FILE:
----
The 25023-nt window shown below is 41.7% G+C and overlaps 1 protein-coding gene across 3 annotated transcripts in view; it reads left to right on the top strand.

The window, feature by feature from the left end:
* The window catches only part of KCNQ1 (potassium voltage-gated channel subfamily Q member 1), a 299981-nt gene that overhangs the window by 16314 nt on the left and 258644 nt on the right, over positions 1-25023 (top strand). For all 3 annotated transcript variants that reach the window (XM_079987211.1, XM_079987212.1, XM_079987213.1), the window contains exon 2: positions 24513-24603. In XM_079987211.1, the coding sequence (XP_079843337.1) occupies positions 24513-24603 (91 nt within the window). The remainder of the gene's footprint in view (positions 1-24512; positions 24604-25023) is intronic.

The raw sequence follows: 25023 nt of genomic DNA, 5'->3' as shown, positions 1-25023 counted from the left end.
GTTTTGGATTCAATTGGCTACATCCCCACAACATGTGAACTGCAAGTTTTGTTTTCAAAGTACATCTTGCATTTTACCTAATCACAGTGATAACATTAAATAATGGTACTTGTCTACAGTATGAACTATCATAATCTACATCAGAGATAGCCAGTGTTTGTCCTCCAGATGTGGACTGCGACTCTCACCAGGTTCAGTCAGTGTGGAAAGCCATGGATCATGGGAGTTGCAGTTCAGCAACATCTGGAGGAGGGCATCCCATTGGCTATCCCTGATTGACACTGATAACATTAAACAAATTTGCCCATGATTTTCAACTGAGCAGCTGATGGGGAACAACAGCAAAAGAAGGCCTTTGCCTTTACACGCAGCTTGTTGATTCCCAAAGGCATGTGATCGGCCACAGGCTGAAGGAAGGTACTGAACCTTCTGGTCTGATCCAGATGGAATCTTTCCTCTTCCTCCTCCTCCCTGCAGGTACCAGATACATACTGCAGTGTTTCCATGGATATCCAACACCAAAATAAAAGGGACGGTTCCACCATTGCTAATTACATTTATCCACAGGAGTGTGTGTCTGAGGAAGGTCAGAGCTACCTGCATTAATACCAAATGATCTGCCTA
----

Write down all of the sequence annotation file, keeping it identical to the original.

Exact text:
The 25023-nt window shown below is 41.7% G+C and overlaps 1 protein-coding gene across 3 annotated transcripts in view; it reads left to right on the top strand.

The window, feature by feature from the left end:
* The window catches only part of KCNQ1 (potassium voltage-gated channel subfamily Q member 1), a 299981-nt gene that overhangs the window by 16314 nt on the left and 258644 nt on the right, over positions 1-25023 (top strand). For all 3 annotated transcript variants that reach the window (XM_079987211.1, XM_079987212.1, XM_079987213.1), the window contains exon 2: positions 24513-24603. In XM_079987211.1, the coding sequence (XP_079843337.1) occupies positions 24513-24603 (91 nt within the window). The remainder of the gene's footprint in view (positions 1-24512; positions 24604-25023) is intronic.

The raw sequence follows: 25023 nt of genomic DNA, 5'->3' as shown, positions 1-25023 counted from the left end.
GTTTTGGATTCAATTGGCTACATCCCCACAACATGTGAACTGCAAGTTTTGTTTTCAAAGTACATCTTGCATTTTACCTAATCACAGTGATAACATTAAATAATGGTACTTGTCTACAGTATGAACTATCATAATCTACATCAGAGATAGCCAGTGTTTGTCCTCCAGATGTGGACTGCGACTCTCACCAGGTTCAGTCAGTGTGGAAAGCCATGGATCATGGGAGTTGCAGTTCAGCAACATCTGGAGGAGGGCATCCCATTGGCTATCCCTGATTGACACTGATAACATTAAACAAATTTGCCCATGATTTTCAACTGAGCAGCTGATGGGGAACAACAGCAAAAGAAGGCCTTTGCCTTTACACGCAGCTTGTTGATTCCCAAAGGCATGTGATCGGCCACAGGCTGAAGGAAGGTACTGAACCTTCTGGTCTGATCCAGATGGAATCTTTCCTCTTCCTCCTCCTCCCTGCAGGTACCAGATACATACTGCAGTGTTTCCATGGATATCCAACACCAAAATAAAAGGGACGGTTCCACCATTGCTAATTACATTTATCCACAGGAGTGTGTGTCTGAGGAAGGTCAGAGCTACCTGCATTAATACCAAATGATCTGCCTA